Several times during the 19th and 20th centuries, Glasgow was extended to take in nearby villages, neighbourhoods, and even parishes. Many of these places would continue to be known by their own names long after they became part of the city--some up to the present day. The list below is only a summary. Talking Scot provides a list of all the changes in Registration Districts 1855-1996.
In 1846 the following places were amalgamated into Glasgow (most, but not all, of these places were on the north, east and south of the city):
In 1891 a further area to the west and southwest of the city was absorbed, including
In 1912 another group of parishes and burghs was taken in:
It is wise to check records for Glasgow as well as in the individual parishes because some types of records may have moved over to Glasgow's jurisdiction while others may have stayed with the former parish.
Dates of Glasgow's Old Parish Registers
Sources for Old Parish Registers Records, Vital Records and Censuses
- FamilySearch (Indexes only)
- Scotland's People This is a pay website providing vital statistics and census data for all of Scotland with original images. There is a description at Scotland under Genealogical Resources.
- The FamilySearch Wiki article on Glasgow provides direct reference to FamilySearch holdings on many topics with respect to the parish. It is worth reading through this whole wiki page and the subsidiary ones.
Sources for Cemetery Information
- The Mitchell Library, North Street, Glasgow G3 7DN holds the records of some twenty Glasgow cemeteries from the Glasgow City Archives, as well as lair plans and registers of burials in intra-mural burial grounds from 1870 to 1950. Records are arranged in unindexed chronological order. Some of these cemeteries have been transcribed and published by The Glasgow and West of Scotland Family History Society.
Further Sources of Reference
- Glimpses of Glasgow, by Andrew Aird, 1894. An ebook from the Glasgow Digital Library. The first section is an almost street-by-street description of Glasgow discussing its progress from the 1840s to the 1890s. Many suburbs and localities are covered.
Please note and respect the copyright warnings on these websites.
- GENUKI article on Glasgow
- Scottish Places article on Glasgow--more information may be found by following the tabs on the right. The parish maps in this series are very useful. The map for Glasgow is extremely useful. A click on "historical" and a slight magnitude rise from default brings up the names of the streets. This map covers an area south and west to East Kilbride and north to Strathblane in Dunbartonshire (both of which appear quite rural). The date of the historical map was not found, but appears to be before 1900 or perhaps before 1880.
- The Glasgow and West of Scotland Family History Society website contains a plethora of information about the area both inside and outside Glasgow itself.
- The Mitchell Library, North Street, Glasgow G3 7DN. For those who can get to Glasgow, the Mitchell Library has many facilities for Family History research in its Glasgow Collection and linked Family Search Room on the 5th floor. These include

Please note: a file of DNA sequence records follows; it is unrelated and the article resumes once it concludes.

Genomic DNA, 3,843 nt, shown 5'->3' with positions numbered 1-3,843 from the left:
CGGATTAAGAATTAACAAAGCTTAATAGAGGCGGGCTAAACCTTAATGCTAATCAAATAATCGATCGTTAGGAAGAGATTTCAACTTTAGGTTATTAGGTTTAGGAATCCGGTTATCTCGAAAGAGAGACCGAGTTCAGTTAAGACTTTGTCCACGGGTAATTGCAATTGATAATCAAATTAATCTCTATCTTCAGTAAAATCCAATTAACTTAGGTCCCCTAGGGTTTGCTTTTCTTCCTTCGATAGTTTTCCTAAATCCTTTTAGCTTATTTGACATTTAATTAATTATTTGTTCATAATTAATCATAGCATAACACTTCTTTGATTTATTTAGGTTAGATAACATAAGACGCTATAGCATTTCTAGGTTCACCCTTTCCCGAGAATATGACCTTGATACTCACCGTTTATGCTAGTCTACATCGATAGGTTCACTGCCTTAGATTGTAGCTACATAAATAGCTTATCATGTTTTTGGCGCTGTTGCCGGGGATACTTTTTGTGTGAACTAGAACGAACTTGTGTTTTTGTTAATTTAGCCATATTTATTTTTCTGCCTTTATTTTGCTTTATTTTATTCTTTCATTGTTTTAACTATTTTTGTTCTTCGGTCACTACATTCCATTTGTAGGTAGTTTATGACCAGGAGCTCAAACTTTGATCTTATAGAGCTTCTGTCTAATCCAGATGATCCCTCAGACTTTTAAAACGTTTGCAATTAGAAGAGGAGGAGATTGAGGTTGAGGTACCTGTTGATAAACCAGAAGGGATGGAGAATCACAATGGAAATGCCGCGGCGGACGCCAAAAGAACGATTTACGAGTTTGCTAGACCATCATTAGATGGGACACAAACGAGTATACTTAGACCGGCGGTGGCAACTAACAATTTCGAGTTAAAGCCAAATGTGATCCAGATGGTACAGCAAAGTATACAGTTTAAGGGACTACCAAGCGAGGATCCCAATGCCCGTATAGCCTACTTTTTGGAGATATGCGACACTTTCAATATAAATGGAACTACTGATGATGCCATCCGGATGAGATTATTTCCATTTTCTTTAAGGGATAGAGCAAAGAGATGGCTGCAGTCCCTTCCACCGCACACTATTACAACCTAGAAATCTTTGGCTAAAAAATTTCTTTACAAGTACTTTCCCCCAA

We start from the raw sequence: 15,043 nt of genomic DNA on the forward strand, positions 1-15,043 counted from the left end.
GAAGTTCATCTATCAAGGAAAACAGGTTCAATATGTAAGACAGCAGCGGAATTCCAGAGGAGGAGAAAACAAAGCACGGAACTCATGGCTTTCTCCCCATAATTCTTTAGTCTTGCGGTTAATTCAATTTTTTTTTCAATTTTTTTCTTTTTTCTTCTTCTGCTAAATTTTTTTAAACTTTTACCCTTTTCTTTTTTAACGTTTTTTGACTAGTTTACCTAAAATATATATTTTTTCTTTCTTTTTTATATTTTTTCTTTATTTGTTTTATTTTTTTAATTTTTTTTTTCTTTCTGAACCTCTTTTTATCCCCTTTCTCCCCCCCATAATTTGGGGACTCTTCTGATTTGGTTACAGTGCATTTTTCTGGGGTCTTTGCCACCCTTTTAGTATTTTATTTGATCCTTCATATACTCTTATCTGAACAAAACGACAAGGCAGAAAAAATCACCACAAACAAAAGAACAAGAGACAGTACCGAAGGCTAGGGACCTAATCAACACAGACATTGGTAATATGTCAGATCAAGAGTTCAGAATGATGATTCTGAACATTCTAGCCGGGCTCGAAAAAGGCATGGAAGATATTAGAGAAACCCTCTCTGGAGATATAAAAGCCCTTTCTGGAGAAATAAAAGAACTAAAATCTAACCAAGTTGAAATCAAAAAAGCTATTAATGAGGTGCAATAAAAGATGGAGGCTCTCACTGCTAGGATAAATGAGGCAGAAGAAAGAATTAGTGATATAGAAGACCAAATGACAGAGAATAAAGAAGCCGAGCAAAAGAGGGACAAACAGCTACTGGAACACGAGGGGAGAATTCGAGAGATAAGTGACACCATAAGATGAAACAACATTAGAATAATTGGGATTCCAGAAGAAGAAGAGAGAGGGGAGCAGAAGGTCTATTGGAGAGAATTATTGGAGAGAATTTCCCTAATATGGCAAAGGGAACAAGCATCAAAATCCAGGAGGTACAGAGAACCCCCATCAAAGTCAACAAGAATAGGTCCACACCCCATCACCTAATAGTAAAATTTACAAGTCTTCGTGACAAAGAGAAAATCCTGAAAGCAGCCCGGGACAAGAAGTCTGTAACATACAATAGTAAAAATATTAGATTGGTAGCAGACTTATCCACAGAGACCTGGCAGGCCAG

- old parish registers (generally meaning the Church of Scotland records) and census returns (for Glasgow, Ayrshire, Lanarkshire, Dunbartonshire and Renfrewshire) on microfilm.
- cemeteries, as described above
- Glasgow Poor Law applications 1851-1915 for Glasgow City and Barony (complete transcription); Govan (ongoing transcription);Lanarkshire Poor Law applications to 1900 (complete transcription); and Dunbartonshire Parishes (ongoing transcription);
- Strathclyde area Police Registers from c1850 to c1930 (complete transcription)
- Glasgow Militia records 1810-1831 (complete transcription)
- Glasgow Burgh Register of Sasines 1694-1809 (ongoing transcription).
Many of the transcriptions available at the Mitchell Library have been prepared by members of the The Glasgow and West of Scotland Family History Society on a voluntary basis.
- The National Library of Scotland have a website devoted to maps from the 1600s right up to the present. Comparisons of modern-day and old maps of the same place can be made. From the home page click on "Find by place" and then follow the instructions on the next page. Once you are viewing the place you want, use the slider <----> at the top of the map to compare the layout of roads and the place names of smaller areas, perhaps even farms, with the landscape today. The website takes some getting used to. The One-inch 2nd edition, Scotland, 1898-1904 OS is a series of maps with the parishes delineated. Each of these maps cover an area of 18 x 24 miles and will zoom to comfortable reading size with a couple of mouse clicks on the map itself. Unfortunately, they are not geo-referenced, and it is necessary to go to the OS One Inch 1885-1900 series to locate places by latitude and longitude.
- The Statistical Accounts for Scotland In the 1790s and again in the 1830s, the ministers of the all the parishes of the Church of Scotland were asked to provide a description of their parish to the General Assembly of the Church of Scotland. The original account request included 160 questions to be answered. These accounts are available in print in 20 volumes and are also online where it is freely available to browse. The browsing portal is below the viewing area of most computer screens. Scroll down to "For non-subscribers" and click on "Browse scanned pages". This brings you to another page on which one can enter the name of the parish in which you are interested.
- Excerpts from The Ordnance Gazetteer of Scotland: A Survey of Scottish Topography, Statistical, Biographical and Historical, edited by Francis H. Groome and originally published in parts by Thomas C. Jack, Grange Publishing Works, Edinburgh between 1882 and 1885 are provided by Scottish Places. Selections from Groome and other gazetteers from the 19th century are also found on GENUKI.